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Tick Line Survey ‘Not Good Enough’: LNP

Filed under Breaking News, Latest News, Rural

Former Natural Resources Minister Andrew Cripps

December 17, 2015

The State Government’s announcement on Wednesday to conduct an online survey about proposed new tick line regulations is not good enough, says the LNP.

Acting Shadow Agriculture Minister Andrew Cripps said while primary producers would be relieved to finally receive some information about the proposed new regulations, it was vital the Agriculture Department engaged in broader and more meaningful consultation than just an online survey.

“For a start, many older primary producers may not have ready access to the internet and the standard of service in some regional and rural areas may not be adequate for others to access detailed maps online to examine these proposals,” Mr Cripps said.

“Quite frankly, this is another appalling example of the Palaszczuk Labor Government’s complete lack of interest in issues that are important to agriculture.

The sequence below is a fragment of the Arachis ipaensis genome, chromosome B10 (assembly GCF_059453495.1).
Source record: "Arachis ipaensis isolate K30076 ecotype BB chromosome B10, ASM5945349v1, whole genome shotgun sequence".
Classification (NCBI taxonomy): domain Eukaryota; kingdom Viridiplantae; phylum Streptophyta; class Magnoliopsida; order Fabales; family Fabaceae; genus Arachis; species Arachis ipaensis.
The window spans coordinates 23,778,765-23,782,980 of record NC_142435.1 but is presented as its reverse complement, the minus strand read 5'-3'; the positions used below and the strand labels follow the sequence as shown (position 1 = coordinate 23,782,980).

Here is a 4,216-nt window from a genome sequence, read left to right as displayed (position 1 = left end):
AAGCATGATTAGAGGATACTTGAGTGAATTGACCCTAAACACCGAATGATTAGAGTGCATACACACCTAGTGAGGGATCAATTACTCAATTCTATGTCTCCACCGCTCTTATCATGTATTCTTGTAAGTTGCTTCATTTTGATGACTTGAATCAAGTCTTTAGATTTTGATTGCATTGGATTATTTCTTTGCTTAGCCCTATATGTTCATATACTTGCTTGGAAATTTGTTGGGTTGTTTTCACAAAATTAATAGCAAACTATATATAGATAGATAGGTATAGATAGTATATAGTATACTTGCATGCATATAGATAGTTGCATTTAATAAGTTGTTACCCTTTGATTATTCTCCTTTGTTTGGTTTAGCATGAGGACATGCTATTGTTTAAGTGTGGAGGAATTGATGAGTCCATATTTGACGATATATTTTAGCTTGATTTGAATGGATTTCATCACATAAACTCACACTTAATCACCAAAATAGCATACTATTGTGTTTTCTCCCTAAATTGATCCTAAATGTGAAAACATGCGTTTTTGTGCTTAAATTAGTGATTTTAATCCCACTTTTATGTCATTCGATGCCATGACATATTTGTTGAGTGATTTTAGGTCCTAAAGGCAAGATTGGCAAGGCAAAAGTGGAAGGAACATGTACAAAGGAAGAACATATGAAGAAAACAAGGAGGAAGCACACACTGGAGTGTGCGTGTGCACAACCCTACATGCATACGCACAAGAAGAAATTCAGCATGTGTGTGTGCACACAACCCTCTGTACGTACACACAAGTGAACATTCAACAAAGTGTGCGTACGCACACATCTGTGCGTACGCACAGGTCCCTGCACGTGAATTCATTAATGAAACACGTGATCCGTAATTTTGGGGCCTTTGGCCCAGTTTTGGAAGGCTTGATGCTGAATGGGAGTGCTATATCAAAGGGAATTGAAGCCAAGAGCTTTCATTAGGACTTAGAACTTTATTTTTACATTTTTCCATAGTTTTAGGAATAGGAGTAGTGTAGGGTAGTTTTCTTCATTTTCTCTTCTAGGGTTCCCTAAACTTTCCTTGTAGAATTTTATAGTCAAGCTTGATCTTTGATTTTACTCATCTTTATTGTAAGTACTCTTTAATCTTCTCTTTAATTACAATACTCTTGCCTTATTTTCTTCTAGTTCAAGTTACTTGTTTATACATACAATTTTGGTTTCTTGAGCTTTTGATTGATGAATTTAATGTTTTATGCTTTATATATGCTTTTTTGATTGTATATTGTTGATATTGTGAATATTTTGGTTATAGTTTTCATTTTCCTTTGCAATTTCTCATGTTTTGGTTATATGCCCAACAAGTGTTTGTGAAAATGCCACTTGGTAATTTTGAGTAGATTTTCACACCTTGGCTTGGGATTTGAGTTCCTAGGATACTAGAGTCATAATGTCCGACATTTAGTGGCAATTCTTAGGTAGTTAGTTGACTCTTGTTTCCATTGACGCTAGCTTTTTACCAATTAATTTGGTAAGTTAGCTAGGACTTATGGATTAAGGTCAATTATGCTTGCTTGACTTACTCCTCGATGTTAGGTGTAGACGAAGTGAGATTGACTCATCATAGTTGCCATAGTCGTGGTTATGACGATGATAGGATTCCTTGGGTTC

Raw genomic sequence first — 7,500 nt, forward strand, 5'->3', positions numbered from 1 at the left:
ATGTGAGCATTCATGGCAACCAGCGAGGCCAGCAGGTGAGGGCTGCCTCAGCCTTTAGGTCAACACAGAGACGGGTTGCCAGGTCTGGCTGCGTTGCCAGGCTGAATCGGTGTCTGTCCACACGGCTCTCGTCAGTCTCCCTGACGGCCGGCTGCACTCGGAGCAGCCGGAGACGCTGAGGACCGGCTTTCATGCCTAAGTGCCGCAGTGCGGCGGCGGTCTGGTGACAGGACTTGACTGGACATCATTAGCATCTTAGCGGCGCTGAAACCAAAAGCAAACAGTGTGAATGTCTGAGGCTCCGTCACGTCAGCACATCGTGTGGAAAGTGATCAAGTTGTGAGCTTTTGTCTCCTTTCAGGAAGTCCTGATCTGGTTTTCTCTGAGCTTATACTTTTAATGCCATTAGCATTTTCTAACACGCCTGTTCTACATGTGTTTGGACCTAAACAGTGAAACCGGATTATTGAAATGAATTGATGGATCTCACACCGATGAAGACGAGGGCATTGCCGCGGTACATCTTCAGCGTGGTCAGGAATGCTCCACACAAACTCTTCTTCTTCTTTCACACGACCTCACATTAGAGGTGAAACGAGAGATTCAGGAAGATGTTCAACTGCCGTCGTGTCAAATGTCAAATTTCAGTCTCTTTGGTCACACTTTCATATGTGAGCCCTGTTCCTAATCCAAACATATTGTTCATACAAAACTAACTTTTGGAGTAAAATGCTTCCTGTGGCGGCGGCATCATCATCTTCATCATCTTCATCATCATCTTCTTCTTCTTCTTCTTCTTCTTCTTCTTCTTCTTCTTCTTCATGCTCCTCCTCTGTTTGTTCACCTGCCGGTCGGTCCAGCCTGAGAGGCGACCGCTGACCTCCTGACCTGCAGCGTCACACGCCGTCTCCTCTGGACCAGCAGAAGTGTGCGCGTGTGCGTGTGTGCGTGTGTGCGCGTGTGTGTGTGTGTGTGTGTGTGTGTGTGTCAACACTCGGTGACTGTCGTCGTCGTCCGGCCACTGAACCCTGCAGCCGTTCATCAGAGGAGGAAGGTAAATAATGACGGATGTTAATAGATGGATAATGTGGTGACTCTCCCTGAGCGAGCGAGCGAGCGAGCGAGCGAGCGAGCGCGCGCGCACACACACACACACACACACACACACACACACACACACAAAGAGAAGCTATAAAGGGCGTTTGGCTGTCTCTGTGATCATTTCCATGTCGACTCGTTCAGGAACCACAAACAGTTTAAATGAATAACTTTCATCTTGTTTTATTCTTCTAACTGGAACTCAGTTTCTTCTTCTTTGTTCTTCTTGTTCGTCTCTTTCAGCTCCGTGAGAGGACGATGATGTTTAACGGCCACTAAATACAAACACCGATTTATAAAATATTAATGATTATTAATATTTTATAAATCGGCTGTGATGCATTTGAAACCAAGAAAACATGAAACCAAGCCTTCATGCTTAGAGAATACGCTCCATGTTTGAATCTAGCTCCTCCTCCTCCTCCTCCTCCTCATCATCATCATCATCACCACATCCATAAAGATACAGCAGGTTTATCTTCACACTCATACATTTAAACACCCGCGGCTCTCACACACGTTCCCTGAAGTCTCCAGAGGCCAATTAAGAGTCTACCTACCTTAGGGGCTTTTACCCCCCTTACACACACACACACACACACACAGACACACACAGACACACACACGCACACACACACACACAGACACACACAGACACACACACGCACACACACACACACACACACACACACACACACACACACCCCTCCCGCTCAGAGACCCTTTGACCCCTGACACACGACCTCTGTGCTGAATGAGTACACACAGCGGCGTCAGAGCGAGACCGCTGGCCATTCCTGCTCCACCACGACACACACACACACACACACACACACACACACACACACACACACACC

“It’s a disgraceful attitude to just post an online survey on the Department’s website and leave it at that.

“The Member for Nanango, Deb Frecklington, has been vocal and active in requesting a public meeting with the Agriculture Minister and her Department representatives, so primary producers can speak face-to-face with the people who will be making these decisions.

“The Tick Line is a very important issue and it affects the day-to-day operations of thousands of primary producers right across Queensland – this online survey is the sort of dismissive attitude we came to expect from former Minister Bill Byrne.

“Unfortunately it seems the new Minister Leanne Donaldson is happy to follow in his footsteps, but surely she can’t just expect people to just fill out an online survey and be happy with that?”

Mr Cripps said there was no way for farmers to ask questions and no way to physically look at a detailed map to discuss the proposed options.

“Labor is once again just making a half-hearted attempt to work with primary producers and it’s not good enough,” he said.

“If you can access the online maps, they are difficult to read, particularly where they mark the line along a road. They will need to be much more precise than this.

“I’m calling on Minister Donaldson to take a leaf out of Deb Frecklington’s book and actually get out among farmers and graziers and talk to them about these issues.

“Interested parties only have until January 31, 2016, to respond to the survey, so I hope Minister Donaldson makes an effort to get out and speak to people about how it will impact on them.”

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